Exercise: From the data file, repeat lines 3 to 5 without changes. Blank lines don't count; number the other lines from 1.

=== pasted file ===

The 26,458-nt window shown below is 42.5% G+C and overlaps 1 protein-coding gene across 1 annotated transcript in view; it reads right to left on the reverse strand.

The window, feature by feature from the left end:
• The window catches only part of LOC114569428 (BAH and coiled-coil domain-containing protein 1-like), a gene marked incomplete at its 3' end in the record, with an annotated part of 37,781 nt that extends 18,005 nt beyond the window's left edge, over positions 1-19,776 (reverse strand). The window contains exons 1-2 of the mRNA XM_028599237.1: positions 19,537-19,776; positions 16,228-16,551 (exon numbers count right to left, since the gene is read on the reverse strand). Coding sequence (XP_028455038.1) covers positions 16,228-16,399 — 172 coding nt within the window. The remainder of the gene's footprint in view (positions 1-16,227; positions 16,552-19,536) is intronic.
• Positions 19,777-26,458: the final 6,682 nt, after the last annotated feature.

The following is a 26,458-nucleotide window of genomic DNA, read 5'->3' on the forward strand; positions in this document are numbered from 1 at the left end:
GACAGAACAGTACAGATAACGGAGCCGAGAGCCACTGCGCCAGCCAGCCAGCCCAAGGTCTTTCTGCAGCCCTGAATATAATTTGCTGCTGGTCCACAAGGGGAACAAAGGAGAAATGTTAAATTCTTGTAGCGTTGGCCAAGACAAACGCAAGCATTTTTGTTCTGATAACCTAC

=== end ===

• The window catches only part of LOC114569428 (BAH and coiled-coil domain-containing protein 1-like), a gene marked incomplete at its 3' end in the record, with an annotated part of 37,781 nt that extends 18,005 nt beyond the window's left edge, over positions 1-19,776 (reverse strand). The window contains exons 1-2 of the mRNA XM_028599237.1: positions 19,537-19,776; positions 16,228-16,551 (exon numbers count right to left, since the gene is read on the reverse strand). Coding sequence (XP_028455038.1) covers positions 16,228-16,399 — 172 coding nt within the window. The remainder of the gene's footprint in view (positions 1-16,227; positions 16,552-19,536) is intronic.
• Positions 19,777-26,458: the final 6,682 nt, after the last annotated feature.

The following is a 26,458-nucleotide window of genomic DNA, read 5'->3' on the forward strand; positions in this document are numbered from 1 at the left end: